An overseas dive trip is a big investment in time, money and effort, so you want it to run smoothly. You will enhance your enjoyment, and reduce unpleasant surprises if you take a little time to prepare.
Before you book, do your homework
Before choosing a dive operator, ask some questions about their preparedness to help you in the event of a diving incident:
- Do they have O2 available on all their dive boats?
- Can their O2 equipment give high concentration oxygen to a breathing and non-breathing diver?
- How many hours O2 supply do they have? Is it enough to get the diver to appropriate medical care?
- Is their staff trained in O2 first aid?
- Do they have a first aid kit on board all boats?
- Do they have an Emergency Plan?
Find out about the diving and prepare yourself accordingly
- What type of diving is offered?
- What depths are offered? Do you need any special gear?
- Are there currents?
- Are long boat trips required?
- What thermal protection, if any, do you need?
Sort your dive gear
- Know what to bring, and what will be supplied.
- Make a list. Write down serial numbers. Label all gear, either with a tag, or with a permanent waterproof marker.
- Pack all gear into a sturdy bag, and buy a TSA compliant combination lock.
Ensure your gear is “trip ready”
- Get your gear professionally serviced well before your trip.
- Inspect mask and fin straps for wear, and replace if there is any doubt.
Ensure YOU are “trip ready”
- Some regular swimming, walking, or any regular physical activity will pay off.
- Attend to any nagging medical issues that could flare up during your trip. Get that dodgy tooth seen to before you travel.
Ensure you are “dive ready”
If it’s been a long time since you last dived, get back in the water for a refresher dive or two, to check your gear, and your skills.
Assemble a basic travel kit
Include both first aid and a few “save a dive” spares.
- For first aid, include a pressure bandage, wound dressings, antibiotic cream, over the counter painkillers, anti-diarrheal medications, sunscreen and aqua ear.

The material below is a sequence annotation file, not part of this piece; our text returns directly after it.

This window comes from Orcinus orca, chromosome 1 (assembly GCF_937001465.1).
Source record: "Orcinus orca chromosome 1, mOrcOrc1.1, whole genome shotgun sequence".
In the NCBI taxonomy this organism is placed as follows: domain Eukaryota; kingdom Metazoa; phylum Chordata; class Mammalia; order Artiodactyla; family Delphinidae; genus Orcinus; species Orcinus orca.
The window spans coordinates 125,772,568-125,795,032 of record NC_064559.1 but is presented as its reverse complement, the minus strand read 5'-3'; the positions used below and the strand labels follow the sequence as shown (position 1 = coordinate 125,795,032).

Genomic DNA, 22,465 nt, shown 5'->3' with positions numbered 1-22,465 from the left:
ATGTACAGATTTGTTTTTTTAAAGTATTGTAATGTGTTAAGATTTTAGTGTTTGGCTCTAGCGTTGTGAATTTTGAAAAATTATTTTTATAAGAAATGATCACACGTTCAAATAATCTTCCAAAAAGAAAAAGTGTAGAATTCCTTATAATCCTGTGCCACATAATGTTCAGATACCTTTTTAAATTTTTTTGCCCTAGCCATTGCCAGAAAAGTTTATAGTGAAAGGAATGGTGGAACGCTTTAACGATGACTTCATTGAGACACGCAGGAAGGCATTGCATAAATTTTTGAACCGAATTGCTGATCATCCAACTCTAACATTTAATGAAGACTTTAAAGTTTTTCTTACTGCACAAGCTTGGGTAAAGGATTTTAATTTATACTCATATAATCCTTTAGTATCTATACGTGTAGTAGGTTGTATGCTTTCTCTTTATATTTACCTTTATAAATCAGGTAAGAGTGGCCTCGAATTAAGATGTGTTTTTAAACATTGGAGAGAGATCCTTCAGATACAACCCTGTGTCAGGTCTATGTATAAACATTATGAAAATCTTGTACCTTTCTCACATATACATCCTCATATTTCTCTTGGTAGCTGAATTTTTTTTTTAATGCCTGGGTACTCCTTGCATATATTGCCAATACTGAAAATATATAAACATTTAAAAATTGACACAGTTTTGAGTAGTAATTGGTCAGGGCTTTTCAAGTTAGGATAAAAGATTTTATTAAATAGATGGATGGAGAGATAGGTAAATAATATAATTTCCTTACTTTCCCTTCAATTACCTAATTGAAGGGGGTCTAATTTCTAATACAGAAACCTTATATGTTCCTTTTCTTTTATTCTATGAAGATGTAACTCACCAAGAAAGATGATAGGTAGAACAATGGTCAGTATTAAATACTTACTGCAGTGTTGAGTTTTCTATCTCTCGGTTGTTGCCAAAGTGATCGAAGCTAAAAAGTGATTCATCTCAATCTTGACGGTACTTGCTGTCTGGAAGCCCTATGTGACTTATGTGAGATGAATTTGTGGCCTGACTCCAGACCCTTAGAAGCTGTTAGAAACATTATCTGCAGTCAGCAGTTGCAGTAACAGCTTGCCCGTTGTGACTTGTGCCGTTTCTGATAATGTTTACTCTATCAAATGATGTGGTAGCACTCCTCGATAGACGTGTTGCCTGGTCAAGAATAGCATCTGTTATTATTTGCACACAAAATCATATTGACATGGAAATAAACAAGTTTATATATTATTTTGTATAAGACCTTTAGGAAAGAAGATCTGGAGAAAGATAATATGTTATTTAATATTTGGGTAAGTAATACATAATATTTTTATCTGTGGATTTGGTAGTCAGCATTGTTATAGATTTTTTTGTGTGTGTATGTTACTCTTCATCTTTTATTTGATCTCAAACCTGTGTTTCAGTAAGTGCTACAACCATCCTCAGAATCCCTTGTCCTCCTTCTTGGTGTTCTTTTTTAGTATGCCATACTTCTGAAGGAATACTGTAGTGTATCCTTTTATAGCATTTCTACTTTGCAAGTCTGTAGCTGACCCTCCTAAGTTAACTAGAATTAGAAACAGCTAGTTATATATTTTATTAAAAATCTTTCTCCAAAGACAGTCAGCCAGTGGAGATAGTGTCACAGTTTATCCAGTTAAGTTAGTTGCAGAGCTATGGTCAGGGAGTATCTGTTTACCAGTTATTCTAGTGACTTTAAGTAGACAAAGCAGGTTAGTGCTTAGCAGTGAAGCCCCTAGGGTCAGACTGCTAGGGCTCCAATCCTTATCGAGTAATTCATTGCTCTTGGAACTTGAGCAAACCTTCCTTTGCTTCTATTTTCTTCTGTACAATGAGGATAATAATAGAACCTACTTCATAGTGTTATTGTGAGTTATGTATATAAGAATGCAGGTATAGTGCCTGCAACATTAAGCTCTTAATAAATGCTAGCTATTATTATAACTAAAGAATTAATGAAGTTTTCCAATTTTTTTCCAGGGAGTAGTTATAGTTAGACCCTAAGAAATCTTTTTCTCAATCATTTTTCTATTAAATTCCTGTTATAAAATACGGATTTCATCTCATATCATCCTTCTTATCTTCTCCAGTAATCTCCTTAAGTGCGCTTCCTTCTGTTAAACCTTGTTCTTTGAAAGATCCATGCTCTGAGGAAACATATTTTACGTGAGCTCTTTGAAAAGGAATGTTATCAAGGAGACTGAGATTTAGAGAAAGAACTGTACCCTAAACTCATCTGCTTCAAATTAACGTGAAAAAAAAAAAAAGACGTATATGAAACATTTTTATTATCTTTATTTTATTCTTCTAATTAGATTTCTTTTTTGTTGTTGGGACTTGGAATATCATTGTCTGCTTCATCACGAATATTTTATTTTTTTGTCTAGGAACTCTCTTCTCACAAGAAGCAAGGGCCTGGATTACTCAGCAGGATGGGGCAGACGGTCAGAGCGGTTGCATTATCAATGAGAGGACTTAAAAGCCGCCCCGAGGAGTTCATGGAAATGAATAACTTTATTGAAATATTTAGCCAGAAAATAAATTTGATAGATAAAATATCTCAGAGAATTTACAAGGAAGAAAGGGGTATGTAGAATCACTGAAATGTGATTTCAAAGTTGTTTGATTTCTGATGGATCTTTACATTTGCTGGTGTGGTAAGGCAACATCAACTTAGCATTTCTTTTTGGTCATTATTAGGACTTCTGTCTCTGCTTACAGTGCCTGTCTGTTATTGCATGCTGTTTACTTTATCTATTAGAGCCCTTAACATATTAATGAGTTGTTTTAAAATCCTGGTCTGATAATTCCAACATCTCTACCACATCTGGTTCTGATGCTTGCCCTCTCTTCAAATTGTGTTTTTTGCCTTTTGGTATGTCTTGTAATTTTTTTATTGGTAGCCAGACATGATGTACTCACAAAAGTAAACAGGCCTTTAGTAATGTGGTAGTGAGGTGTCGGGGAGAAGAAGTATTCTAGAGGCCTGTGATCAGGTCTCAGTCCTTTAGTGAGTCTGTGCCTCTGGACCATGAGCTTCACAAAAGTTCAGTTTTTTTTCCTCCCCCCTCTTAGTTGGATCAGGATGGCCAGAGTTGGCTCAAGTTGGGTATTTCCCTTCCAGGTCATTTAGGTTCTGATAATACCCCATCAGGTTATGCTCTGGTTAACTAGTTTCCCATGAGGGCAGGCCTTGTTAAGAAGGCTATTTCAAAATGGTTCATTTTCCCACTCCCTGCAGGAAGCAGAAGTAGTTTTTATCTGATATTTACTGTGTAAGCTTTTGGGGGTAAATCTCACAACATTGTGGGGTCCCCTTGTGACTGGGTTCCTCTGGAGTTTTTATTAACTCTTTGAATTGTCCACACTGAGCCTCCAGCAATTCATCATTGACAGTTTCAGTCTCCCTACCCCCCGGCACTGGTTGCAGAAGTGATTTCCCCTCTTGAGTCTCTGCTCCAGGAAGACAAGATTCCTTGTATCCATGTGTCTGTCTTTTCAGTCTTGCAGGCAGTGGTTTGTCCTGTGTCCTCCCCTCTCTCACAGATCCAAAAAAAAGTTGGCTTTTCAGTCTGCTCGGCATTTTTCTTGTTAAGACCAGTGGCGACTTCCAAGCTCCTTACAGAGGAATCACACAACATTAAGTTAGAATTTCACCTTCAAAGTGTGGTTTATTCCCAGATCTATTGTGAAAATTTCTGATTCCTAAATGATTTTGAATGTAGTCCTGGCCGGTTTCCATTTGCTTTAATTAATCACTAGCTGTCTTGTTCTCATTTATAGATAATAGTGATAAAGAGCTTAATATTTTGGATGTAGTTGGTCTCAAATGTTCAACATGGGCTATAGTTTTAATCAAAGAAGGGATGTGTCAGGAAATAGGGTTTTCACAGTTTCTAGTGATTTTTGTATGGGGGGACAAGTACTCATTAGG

- Save a dive spares can include 0-rings, lubricant, fin and mask strap, cable ties, and a spare computer battery.
Pack everything in a watertight plastic box, so you can take it with you on the dive boat.
Make sure you are reachable in a dive emergency
One of the most frequent challenges faced by DAN is dealing with incorrect phone numbers. All it takes is for one digit in a call-back number to be wrong to prevent DAN from reaching a diver and delays to ensue. Should you call a DAN Emergency Hotline you will quickly be asked for a number we can call you back on, just in case the call drop-outs or is disconnected, which happens often as phone connections in many parts of Asia, the Pacific, and the world, can be unreliable.
Put DAN in your phone
Make sure you always have this lifeline number on-hand: +61-8-8212 9242 (from outside Australia) or 1800-088 200 (toll free within Australia).
Note: Whilst all divers can call DAN for advice, DAN can only arrange an Emergency Evacuation and pay for associated treatment costs for current Members (within the limits of their coverage option).
Make sure your DAN membership and treatment insurance are current:
Don’t leave home without it. DAN are the experts in diving accident management and you definitely want DAN to be there for you should you need it (danap.org).
Article by DAN AP Director and Instructor, Stan Bugg
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